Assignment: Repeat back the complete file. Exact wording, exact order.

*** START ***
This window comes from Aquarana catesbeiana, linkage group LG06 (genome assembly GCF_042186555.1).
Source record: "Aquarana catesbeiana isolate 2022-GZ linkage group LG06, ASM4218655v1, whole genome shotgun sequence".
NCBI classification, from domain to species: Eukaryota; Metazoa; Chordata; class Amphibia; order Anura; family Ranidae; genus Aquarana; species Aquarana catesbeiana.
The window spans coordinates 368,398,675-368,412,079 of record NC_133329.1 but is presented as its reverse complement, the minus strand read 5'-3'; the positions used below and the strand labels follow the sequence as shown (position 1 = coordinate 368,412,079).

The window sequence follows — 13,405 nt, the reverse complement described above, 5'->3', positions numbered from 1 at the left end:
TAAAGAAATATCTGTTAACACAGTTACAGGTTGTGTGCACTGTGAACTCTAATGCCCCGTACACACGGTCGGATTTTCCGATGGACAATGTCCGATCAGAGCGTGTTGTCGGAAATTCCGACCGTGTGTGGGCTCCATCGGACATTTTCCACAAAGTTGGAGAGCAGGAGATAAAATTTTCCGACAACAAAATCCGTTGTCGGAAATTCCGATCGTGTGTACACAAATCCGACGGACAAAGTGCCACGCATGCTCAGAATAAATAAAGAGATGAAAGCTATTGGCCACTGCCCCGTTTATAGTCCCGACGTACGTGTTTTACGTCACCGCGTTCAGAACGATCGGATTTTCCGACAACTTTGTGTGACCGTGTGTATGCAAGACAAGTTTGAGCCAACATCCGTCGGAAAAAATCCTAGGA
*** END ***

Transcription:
This window comes from Aquarana catesbeiana, linkage group LG06 (genome assembly GCF_042186555.1).
Source record: "Aquarana catesbeiana isolate 2022-GZ linkage group LG06, ASM4218655v1, whole genome shotgun sequence".
NCBI classification, from domain to species: Eukaryota; Metazoa; Chordata; class Amphibia; order Anura; family Ranidae; genus Aquarana; species Aquarana catesbeiana.
The window spans coordinates 368,398,675-368,412,079 of record NC_133329.1 but is presented as its reverse complement, the minus strand read 5'-3'; the positions used below and the strand labels follow the sequence as shown (position 1 = coordinate 368,412,079).

The window sequence follows — 13,405 nt, the reverse complement described above, 5'->3', positions numbered from 1 at the left end:
TAAAGAAATATCTGTTAACACAGTTACAGGTTGTGTGCACTGTGAACTCTAATGCCCCGTACACACGGTCGGATTTTCCGATGGACAATGTCCGATCAGAGCGTGTTGTCGGAAATTCCGACCGTGTGTGGGCTCCATCGGACATTTTCCACAAAGTTGGAGAGCAGGAGATAAAATTTTCCGACAACAAAATCCGTTGTCGGAAATTCCGATCGTGTGTACACAAATCCGACGGACAAAGTGCCACGCATGCTCAGAATAAATAAAGAGATGAAAGCTATTGGCCACTGCCCCGTTTATAGTCCCGACGTACGTGTTTTACGTCACCGCGTTCAGAACGATCGGATTTTCCGACAACTTTGTGTGACCGTGTGTATGCAAGACAAGTTTGAGCCAACATCCGTCGGAAAAAATCCTAGGA